Moment of Light

The story has to start from that moment.

An afternoon somewhere in North-West Kenya, near the border with Somalia. Jehad Nga is enjoying a cold drink at the end of a day’s work. He is sitting near the doorway of an empty shop, watching the angled sunlight as the day turns into evening. It gets dark inside but by the doorway the day’s last rays of light are still illuminating the passers-by. The play of darkness and light attracts Nga’s attention and he takes a few pictures just as a test. The end result is dramatic.

It was not, however, what he was looking for.

Nga is on his way to photograph the drought-ridden Horn of Africa region for an

international organisation. But that moment captures him. The shafts of light will only keep dissecting the thickening darkness for another hour. As he is taking more pictures, Nga knows that this is something he must continue.

Memory of the sun

Years later, Saido Mohamed, who grew up in Mogadishu, Somalia, is looking at Nga’s pictures on his computer screen in Helsinki. Human figures cut across the black background here and there. Mohamed browses the pictures, lingering on some for a little longer, before continuing. Some of the pictures have been taken in Kenya, the majority in Somalia.

In Mohamed’s view the images tell about people’s everyday life and reflect the civil war in Somalia. A woman’s hand on the shoulder of another, as if consoling her amidst sorrow, the military fatigues, gun barrels, furrows on a man’s face. Despite the absence of ruined buildings or other typical elements of war photography, he can see them all in these portraits.

The almost all-engulfing darkness of the images makes him think. Mohamed wonders whether the photos have been taken at night. No, it is the moment just before sunset. The images make Mohamed think about that moment in far-away in Somalia and he remembers the surprisingly intense light that is created when the sun is sinking towards the horizon. When the light, just for a moment, still prevails against the encroaching darkness.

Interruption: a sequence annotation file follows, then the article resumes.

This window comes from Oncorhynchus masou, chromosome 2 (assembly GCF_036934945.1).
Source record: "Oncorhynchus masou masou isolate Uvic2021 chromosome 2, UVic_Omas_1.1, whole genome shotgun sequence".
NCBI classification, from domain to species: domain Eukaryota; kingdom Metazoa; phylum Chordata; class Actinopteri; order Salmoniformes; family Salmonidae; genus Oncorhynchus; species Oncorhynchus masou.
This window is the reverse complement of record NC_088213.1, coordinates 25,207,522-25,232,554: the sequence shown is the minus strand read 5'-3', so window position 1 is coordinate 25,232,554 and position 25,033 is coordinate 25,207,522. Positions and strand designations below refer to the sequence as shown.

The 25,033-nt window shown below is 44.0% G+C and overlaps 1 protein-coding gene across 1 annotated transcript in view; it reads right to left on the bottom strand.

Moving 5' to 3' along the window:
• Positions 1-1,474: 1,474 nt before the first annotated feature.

Intimate arrangement

Jehad Nga would not have photographed the Shadowed by the Sun series if he had not been able to do it just with sunlight. In the series he particularly values the shoot as an event, the process itself. The pictures themselves only have significance for him in so far as they can maintain the beautiful sensory perception of the moment for a little longer than reality.

The shoots went well. So well, in fact, that Nga does not know who he should really thank for it. The Kenyans and the Somalis in the pictures were at first curious and even playful. But when the shoot began, they behaved in a very dignified manner. Very self-consciously.

For his subjects Nga selected the people who were the most curious but at the same time the most reluctant to be photographed. The situation was quite intimate because in addition to Nga, only a translator was allowed to be present. The subjects created a very sensitive and sincere atmosphere for the shoot.

The light was very harsh on the subjects and for some it may even have been frightening to stand alone in the beam of light in the middle of darkness.

Jehad Nga’s images have something in common with the works of the baroque artist Caravaggio: both can be characterised as chiaroscuro, a powerful combination of light and dark.